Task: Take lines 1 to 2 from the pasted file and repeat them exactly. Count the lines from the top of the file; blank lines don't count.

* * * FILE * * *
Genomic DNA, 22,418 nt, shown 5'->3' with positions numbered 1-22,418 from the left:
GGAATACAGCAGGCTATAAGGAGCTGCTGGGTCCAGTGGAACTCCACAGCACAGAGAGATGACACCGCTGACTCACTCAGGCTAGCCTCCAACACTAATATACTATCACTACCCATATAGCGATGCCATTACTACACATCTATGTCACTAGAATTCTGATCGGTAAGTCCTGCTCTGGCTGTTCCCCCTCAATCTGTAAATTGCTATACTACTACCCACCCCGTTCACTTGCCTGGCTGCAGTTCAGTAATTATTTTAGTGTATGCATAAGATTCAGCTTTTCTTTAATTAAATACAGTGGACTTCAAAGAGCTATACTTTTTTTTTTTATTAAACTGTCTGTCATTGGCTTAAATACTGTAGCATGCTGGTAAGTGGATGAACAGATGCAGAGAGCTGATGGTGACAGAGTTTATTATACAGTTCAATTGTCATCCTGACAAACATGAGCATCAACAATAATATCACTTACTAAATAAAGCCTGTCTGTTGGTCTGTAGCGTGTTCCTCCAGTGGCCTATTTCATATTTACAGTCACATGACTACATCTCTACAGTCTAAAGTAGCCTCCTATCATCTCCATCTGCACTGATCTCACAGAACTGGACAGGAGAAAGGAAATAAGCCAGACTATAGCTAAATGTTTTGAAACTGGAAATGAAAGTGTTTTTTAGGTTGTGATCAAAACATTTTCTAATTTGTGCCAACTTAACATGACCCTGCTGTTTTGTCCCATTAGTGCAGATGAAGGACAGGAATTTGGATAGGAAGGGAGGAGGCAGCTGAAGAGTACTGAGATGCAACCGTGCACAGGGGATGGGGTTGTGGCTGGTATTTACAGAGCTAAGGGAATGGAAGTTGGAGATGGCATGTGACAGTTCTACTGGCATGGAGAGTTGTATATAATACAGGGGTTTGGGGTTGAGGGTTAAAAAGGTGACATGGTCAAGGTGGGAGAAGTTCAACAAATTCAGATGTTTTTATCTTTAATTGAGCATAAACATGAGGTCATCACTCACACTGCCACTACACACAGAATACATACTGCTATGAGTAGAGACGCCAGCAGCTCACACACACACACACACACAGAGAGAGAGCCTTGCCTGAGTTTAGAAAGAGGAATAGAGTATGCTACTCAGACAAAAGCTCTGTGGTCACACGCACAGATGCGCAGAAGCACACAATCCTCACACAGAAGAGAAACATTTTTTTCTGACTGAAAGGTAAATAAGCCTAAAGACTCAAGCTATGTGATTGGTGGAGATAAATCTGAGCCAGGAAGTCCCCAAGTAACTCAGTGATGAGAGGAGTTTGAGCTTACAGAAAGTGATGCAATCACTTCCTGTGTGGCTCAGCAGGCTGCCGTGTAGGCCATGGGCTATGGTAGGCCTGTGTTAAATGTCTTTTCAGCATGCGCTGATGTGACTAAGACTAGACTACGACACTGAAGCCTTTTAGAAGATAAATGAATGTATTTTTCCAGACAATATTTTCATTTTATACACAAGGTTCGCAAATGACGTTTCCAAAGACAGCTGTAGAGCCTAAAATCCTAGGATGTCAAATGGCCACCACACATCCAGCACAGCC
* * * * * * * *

Genomic DNA, 22,418 nt, shown 5'->3' with positions numbered 1-22,418 from the left:
GGAATACAGCAGGCTATAAGGAGCTGCTGGGTCCAGTGGAACTCCACAGCACAGAGAGATGACACCGCTGACTCACTCAGGCTAGCCTCCAACACTAATATACTATCACTACCCATATAGCGATGCCATTACTACACATCTATGTCACTAGAATTCTGATCGGTAAGTCCTGCTCTGGCTGTTCCCCCTCAATCTGTAAATTGCTATACTACTACCCACCCCGTTCACTTGCCTGGCTGCAGTTCAGTAATTATTTTAGTGTATGCATAAGATTCAGCTTTTCTTTAATTAAATACAGTGGACTTCAAAGAGCTATACTTTTTTTTTTTATTAAACTGTCTGTCATTGGCTTAAATACTGTAGCATGCTGGTAAGTGGATGAACAGATGCAGAGAGCTGATGGTGACAGAGTTTATTATACAGTTCAATTGTCATCCTGACAAACATGAGCATCAACAATAATATCACTTACTAAATAAAGCCTGTCTGTTGGTCTGTAGCGTGTTCCTCCAGTGGCCTATTTCATATTTACAGTCACATGACTACATCTCTACAGTCTAAAGTAGCCTCCTATCATCTCCATCTGCACTGATCTCACAGAACTGGACAGGAGAAAGGAAATAAGCCAGACTATAGCTAAATGTTTTGAAACTGGAAATGAAAGTGTTTTTTAGGTTGTGATCAAAACATTTTCTAATTTGTGCCAACTTAACATGACCCTGCTGTTTTGTCCCATTAGTGCAGATGAAGGACAGGAATTTGGATAGGAAGGGAGGAGGCAGCTGAAGAGTACTGAGATGCAACCGTGCACAGGGGATGGGGTTGTGGCTGGTATTTACAGAGCTAAGGGAATGGAAGTTGGAGATGGCATGTGACAGTTCTACTGGCATGGAGAGTTGTATATAATACAGGGGTTTGGGGTTGAGGGTTAAAAAGGTGACATGGTCAAGGTGGGAGAAGTTCAACAAATTCAGATGTTTTTATCTTTAATTGAGCATAAACATGAGGTCATCACTCACACTGCCACTACACACAGAATACATACTGCTATGAGTAGAGACGCCAGCAGCTCACACACACACACACACACAGAGAGAGAGCCTTGCCTGAGTTTAGAAAGAGGAATAGAGTATGCTACTCAGACAAAAGCTCTGTGGTCACACGCACAGATGCGCAGAAGCACACAATCCTCACACAGAAGAGAAACATTTTTTTCTGACTGAAAGGTAAATAAGCCTAAAGACTCAAGCTATGTGATTGGTGGAGATAAATCTGAGCCAGGAAGTCCCCAAGTAACTCAGTGATGAGAGGAGTTTGAGCTTACAGAAAGTGATGCAATCACTTCCTGTGTGGCTCAGCAGGCTGCCGTGTAGGCCATGGGCTATGGTAGGCCTGTGTTAAATGTCTTTTCAGCATGCGCTGATGTGACTAAGACTAGACTACGACACTGAAGCCTTTTAGAAGATAAATGAATGTATTTTTCCAGACAATATTTTCATTTTATACACAAGGTTCGCAAATGACGTTTCCAAAGACAGCTGTAGAGCCTAAAATCCTAGGATGTCAAATGGCCACCACACATCCAGCACAGCC